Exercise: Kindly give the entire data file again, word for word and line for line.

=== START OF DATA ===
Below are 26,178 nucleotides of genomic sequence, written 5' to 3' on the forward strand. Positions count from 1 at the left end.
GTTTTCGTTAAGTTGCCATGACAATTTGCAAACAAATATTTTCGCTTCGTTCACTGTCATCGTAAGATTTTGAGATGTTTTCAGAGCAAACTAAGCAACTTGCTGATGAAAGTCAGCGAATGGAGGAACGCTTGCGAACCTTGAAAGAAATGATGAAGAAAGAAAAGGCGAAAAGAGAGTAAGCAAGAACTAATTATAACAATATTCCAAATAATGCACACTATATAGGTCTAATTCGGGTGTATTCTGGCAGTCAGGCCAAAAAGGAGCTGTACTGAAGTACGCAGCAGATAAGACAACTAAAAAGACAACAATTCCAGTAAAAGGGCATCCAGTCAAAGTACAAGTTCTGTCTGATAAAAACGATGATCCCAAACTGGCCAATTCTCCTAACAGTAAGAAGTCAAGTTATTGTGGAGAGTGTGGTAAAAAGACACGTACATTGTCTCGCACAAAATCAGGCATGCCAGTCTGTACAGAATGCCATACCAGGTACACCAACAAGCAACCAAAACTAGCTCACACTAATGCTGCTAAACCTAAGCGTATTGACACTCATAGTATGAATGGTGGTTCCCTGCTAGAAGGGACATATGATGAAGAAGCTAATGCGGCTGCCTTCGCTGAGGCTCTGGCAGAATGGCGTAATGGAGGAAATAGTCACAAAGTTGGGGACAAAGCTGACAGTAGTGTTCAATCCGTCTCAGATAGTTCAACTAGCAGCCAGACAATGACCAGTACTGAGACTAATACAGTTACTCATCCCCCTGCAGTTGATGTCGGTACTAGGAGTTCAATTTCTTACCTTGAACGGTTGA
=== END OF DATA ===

Below are 26,178 nucleotides of genomic sequence, written 5' to 3' on the forward strand. Positions count from 1 at the left end.
GTTTTCGTTAAGTTGCCATGACAATTTGCAAACAAATATTTTCGCTTCGTTCACTGTCATCGTAAGATTTTGAGATGTTTTCAGAGCAAACTAAGCAACTTGCTGATGAAAGTCAGCGAATGGAGGAACGCTTGCGAACCTTGAAAGAAATGATGAAGAAAGAAAAGGCGAAAAGAGAGTAAGCAAGAACTAATTATAACAATATTCCAAATAATGCACACTATATAGGTCTAATTCGGGTGTATTCTGGCAGTCAGGCCAAAAAGGAGCTGTACTGAAGTACGCAGCAGATAAGACAACTAAAAAGACAACAATTCCAGTAAAAGGGCATCCAGTCAAAGTACAAGTTCTGTCTGATAAAAACGATGATCCCAAACTGGCCAATTCTCCTAACAGTAAGAAGTCAAGTTATTGTGGAGAGTGTGGTAAAAAGACACGTACATTGTCTCGCACAAAATCAGGCATGCCAGTCTGTACAGAATGCCATACCAGGTACACCAACAAGCAACCAAAACTAGCTCACACTAATGCTGCTAAACCTAAGCGTATTGACACTCATAGTATGAATGGTGGTTCCCTGCTAGAAGGGACATATGATGAAGAAGCTAATGCGGCTGCCTTCGCTGAGGCTCTGGCAGAATGGCGTAATGGAGGAAATAGTCACAAAGTTGGGGACAAAGCTGACAGTAGTGTTCAATCCGTCTCAGATAGTTCAACTAGCAGCCAGACAATGACCAGTACTGAGACTAATACAGTTACTCATCCCCCTGCAGTTGATGTCGGTACTAGGAGTTCAATTTCTTACCTTGAACGGTTGA